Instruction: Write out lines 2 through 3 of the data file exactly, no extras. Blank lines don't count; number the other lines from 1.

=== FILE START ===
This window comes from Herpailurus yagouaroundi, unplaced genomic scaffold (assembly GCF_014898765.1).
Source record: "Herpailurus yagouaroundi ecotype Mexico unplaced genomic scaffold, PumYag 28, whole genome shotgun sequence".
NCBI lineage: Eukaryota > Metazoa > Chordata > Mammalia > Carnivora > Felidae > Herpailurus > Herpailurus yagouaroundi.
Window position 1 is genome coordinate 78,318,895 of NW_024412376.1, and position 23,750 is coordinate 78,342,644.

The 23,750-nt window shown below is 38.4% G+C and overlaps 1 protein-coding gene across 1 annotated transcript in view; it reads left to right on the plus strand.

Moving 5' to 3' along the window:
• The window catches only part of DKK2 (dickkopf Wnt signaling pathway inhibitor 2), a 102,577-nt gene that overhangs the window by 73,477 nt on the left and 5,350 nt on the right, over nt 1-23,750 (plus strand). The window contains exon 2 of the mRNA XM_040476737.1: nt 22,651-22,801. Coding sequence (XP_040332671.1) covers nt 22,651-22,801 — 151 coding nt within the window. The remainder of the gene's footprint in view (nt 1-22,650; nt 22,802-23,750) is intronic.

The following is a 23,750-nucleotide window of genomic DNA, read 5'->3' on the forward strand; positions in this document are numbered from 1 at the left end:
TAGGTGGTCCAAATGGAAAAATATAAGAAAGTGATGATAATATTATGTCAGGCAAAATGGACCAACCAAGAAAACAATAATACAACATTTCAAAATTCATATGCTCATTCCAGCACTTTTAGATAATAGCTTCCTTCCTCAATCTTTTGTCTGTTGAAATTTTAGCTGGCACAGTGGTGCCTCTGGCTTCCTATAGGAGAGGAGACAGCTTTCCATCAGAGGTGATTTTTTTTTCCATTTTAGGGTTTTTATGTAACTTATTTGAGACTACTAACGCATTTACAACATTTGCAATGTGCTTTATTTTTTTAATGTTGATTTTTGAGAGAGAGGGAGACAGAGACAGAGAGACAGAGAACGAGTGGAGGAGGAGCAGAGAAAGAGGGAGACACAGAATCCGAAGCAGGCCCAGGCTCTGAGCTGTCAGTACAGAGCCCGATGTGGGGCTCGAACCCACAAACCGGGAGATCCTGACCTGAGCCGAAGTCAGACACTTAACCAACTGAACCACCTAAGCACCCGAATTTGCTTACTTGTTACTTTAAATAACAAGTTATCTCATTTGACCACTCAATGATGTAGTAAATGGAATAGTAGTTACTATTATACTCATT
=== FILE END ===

Source record: "Herpailurus yagouaroundi ecotype Mexico unplaced genomic scaffold, PumYag 28, whole genome shotgun sequence".
NCBI lineage: Eukaryota > Metazoa > Chordata > Mammalia > Carnivora > Felidae > Herpailurus > Herpailurus yagouaroundi.